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Now observe. It will at once follow from this principle, that a great architect must be a great sculptor or painter. This is a universal law. No person who is not a great sculp. tor or painter can be an architect. If he is not a sculptor or painter, he can only be a builder. The three greatest architects hitherto known in the world were Phidias, Giotto, and Michael Angelo; with all of whom, architecture was only their play, sculpture and painting their work. All great works of architecture in existence are either the work of single sculptors or painters, or of societies of sculptors and painters, acting collectively for a series of years. A Gothic cathedral is properly to be defined as a piece of the most magnificent associative sculpture, arranged on the noblest principles of building, for the service and delight of multitudes; and the proper definition of architecture, as distinguished from sculpture, is merely “the art of designing sculpture for a particular place, and placing it there on the best principles of building.” Hence it clearly follows, that in modern days we have no architects. The term “architecture” is not so much as under. stood by us. I am very sorry to be compelled to the dis. courtesy of stating this fact, but a fact it is, and a fact which it is necessary to state strongly.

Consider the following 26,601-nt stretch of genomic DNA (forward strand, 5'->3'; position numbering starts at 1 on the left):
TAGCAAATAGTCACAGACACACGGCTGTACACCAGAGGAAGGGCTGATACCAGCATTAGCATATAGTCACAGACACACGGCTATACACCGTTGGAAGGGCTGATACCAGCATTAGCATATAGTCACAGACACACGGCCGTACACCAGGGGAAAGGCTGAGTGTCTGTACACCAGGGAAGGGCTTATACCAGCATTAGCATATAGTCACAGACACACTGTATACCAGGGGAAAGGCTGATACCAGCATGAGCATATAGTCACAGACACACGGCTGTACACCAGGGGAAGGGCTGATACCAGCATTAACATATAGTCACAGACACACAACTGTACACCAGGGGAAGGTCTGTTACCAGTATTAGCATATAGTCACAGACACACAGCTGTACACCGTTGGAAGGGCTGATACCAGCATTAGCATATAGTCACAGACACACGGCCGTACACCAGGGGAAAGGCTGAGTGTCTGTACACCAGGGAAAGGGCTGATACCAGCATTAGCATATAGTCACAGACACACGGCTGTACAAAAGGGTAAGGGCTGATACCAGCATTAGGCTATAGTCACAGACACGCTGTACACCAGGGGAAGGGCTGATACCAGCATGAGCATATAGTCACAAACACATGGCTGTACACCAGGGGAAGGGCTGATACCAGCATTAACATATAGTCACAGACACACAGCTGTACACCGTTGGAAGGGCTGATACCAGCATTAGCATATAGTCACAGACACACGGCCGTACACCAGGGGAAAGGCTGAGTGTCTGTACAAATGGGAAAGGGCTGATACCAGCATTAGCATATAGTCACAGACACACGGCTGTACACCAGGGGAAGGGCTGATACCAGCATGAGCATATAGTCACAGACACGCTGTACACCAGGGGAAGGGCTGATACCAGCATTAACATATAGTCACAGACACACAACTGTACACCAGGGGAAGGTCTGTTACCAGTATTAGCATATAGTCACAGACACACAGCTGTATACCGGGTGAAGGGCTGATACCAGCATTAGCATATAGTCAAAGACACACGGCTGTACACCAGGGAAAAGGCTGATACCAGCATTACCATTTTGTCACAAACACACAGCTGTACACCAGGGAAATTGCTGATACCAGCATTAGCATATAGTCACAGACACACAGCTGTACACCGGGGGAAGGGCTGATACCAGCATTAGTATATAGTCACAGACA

Painting, with all its technicalities, difficulties, and particular ends, is nothing but a noble and expressive language, invaluable as the vehicle of thought, but by itself nothing.
I. CHOICE OF NoHLE SUBJECT.—Greatness of style consists, then: first, in the habitual choice of subjects of thought which involve wide interests and profound passions, as opposed to those which involve narrow interests and slight passions. The style is greater or less in exact proportion to the nobleness of the interests and passions involved in the subject. The habitual choice of sacred subjects, such as the Nativity, Transfiguration, Crucifixion (if the choice be sincere), implies that the painter has a natural disposition to dwell on the highest thoughts of which humanity is capable; it constitutes him so far forth a painter of the highest order, as, for instance, Leonardo, in his painting of the Last Supper: he who delights in representing the acts or meditations of great men, as, for instance, Raphael painting the School of Athens, is, so far forth, a painter of the second order: he who represents the passions and events of ordinary life, of the third. And in this ordinary life, he who represents deep thoughts and sorrows, as, for instance, Hunt, in his Claudio and Isabella, and such other works, is of the highest rank in his sphere; and he who represents the slight malignities and passions of the drawingroom, as, for instance, Leslie, of the second rank: he who represents the sports of boys or simplicities of clowns, as Webster or Teniers, of the third rank; and he who represents